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New Volvo XC40 vs BMW X1 vs Volkswagen Tiguan

After the success of its larger XC60 and XC90 SUVs, Volvo is wading into an even tougher fight with the XC40. Its first task is to beat the BMW X1 and VW Tiguan

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BMW X1

Buying and owning

Costs, equipment, reliability, safety and security

The XC40 is new, so discounts aren’t nearly as generous as they are on the X1 and particularly the Tiguan. Then again, the XC40 is predicted to depreciate the least over a three-year period.

And since slow depreciation is often an indicator of tempting finance deals, it’s no surprise that the XC40 will cost you by far the least per month if you’re buying on PCP finance, with the X1 proving the priciest. The XC40 is also the cheapest to lease and the cheapest company car. The Tiguan is the dearest for business drivers.

All three come with plenty of standard kit, the key differences being that the X1 is the only one that gets a powered tailgate and the XC40 has an electric driver’s seat, while the Tiguan has the most luxury goodies when you factor in its standard adaptive cruise control and sunroof.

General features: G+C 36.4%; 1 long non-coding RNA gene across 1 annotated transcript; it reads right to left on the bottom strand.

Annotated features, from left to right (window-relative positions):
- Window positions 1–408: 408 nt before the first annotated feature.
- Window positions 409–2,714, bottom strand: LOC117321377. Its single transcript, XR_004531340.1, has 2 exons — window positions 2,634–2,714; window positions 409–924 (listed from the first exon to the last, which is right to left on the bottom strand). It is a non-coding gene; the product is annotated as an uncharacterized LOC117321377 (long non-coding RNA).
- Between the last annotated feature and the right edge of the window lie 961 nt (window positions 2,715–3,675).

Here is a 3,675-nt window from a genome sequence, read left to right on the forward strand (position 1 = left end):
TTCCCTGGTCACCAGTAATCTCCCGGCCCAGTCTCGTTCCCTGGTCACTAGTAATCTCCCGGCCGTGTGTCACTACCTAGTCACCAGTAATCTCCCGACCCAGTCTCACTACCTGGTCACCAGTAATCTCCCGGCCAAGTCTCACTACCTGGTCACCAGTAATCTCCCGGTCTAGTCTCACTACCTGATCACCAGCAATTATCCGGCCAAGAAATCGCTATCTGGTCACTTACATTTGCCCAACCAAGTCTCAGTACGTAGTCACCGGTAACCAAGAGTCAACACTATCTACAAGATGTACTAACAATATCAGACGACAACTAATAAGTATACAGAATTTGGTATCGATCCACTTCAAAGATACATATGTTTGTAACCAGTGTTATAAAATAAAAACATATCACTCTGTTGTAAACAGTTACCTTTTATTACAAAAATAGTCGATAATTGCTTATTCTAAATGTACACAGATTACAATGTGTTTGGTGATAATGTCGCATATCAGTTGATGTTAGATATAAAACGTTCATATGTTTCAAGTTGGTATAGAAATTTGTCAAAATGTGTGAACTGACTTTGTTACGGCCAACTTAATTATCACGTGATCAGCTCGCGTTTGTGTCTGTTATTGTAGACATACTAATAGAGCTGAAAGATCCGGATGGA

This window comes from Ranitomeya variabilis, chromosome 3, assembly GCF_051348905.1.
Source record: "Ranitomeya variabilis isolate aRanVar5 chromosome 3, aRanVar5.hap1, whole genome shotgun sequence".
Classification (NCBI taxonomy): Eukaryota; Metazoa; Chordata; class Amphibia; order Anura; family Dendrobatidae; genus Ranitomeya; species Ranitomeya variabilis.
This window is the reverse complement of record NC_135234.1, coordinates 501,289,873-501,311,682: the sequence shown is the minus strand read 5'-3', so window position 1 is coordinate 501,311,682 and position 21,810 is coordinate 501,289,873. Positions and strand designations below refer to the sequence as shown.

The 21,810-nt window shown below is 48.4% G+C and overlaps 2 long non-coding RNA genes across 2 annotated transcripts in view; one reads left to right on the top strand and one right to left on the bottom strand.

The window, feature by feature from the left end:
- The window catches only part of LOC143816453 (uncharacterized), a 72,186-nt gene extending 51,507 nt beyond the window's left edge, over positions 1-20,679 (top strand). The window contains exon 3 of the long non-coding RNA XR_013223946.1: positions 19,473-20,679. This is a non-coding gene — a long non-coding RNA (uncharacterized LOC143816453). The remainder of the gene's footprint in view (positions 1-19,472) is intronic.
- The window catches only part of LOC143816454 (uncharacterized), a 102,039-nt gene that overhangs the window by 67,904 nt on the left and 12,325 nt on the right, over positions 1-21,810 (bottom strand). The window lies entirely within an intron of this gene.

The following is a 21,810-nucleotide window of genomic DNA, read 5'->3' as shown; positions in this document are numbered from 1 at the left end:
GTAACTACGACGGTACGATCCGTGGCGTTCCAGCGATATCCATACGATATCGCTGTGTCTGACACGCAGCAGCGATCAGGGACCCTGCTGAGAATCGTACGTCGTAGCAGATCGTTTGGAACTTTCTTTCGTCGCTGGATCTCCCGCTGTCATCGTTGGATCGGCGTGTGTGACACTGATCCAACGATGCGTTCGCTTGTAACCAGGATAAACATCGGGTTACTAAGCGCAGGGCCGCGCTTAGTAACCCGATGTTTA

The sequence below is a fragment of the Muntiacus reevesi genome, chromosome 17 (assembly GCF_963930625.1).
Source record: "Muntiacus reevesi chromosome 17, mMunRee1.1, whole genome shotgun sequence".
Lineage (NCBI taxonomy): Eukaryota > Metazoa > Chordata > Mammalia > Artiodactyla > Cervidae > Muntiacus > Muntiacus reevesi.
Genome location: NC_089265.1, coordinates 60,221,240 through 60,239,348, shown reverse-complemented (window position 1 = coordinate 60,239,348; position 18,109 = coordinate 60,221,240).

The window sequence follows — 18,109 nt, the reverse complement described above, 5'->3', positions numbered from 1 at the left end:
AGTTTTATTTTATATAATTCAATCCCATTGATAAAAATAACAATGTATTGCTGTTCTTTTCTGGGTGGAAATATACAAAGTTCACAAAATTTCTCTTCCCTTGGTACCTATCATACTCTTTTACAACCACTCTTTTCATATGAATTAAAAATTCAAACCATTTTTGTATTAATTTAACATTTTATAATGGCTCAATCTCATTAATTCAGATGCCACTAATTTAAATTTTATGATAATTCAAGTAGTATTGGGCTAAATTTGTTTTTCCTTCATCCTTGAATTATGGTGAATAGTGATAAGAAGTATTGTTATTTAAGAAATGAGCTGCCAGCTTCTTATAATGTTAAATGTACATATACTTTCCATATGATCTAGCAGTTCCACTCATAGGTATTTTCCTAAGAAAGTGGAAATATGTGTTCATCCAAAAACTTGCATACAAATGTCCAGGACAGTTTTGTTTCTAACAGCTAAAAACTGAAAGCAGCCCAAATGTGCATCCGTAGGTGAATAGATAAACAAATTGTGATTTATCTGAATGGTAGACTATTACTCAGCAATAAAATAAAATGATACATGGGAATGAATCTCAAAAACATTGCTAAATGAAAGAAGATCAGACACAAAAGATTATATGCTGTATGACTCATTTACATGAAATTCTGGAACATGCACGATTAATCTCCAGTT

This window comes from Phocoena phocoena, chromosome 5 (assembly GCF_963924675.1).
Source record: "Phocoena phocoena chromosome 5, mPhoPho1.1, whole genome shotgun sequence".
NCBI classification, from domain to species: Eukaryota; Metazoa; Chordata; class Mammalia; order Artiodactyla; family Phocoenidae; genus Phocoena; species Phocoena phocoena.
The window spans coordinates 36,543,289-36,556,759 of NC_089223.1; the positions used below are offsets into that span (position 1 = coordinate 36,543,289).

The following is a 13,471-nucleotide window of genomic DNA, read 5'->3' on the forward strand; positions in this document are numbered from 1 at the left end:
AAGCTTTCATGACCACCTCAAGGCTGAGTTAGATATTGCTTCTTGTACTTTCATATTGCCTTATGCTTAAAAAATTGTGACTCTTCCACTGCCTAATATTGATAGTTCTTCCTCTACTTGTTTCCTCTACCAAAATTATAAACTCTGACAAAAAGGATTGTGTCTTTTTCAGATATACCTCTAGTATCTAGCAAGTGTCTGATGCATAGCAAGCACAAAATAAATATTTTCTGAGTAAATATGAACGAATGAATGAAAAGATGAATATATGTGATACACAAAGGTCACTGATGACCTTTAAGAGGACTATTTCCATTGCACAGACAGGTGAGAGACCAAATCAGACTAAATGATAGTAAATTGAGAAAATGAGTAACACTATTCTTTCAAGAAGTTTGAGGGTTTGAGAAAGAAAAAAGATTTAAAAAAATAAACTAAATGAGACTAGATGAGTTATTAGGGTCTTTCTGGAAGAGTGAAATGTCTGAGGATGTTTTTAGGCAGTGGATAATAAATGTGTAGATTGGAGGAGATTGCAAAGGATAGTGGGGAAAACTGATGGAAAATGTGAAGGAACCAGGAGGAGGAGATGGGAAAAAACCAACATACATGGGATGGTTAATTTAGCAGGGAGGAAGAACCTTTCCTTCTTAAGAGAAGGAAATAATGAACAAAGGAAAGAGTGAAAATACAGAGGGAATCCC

We would definitely recommend the Β£350 Convenience Pack for the XC40. This includes powerfolding rear seats and a boot floor that can be hinged up to reveal hooks from which to hang bags.

Euro NCAP hadn’t yet published a safety rating for the XC40 at the time of writing, but it’s expected to gain a full five-star score, matching the X1 and Tiguan. All three get automatic emergency braking as standard, while both the XC40 and Tiguan add traffic sign recognition and lane-keeping assist. These features are optional on the X1.

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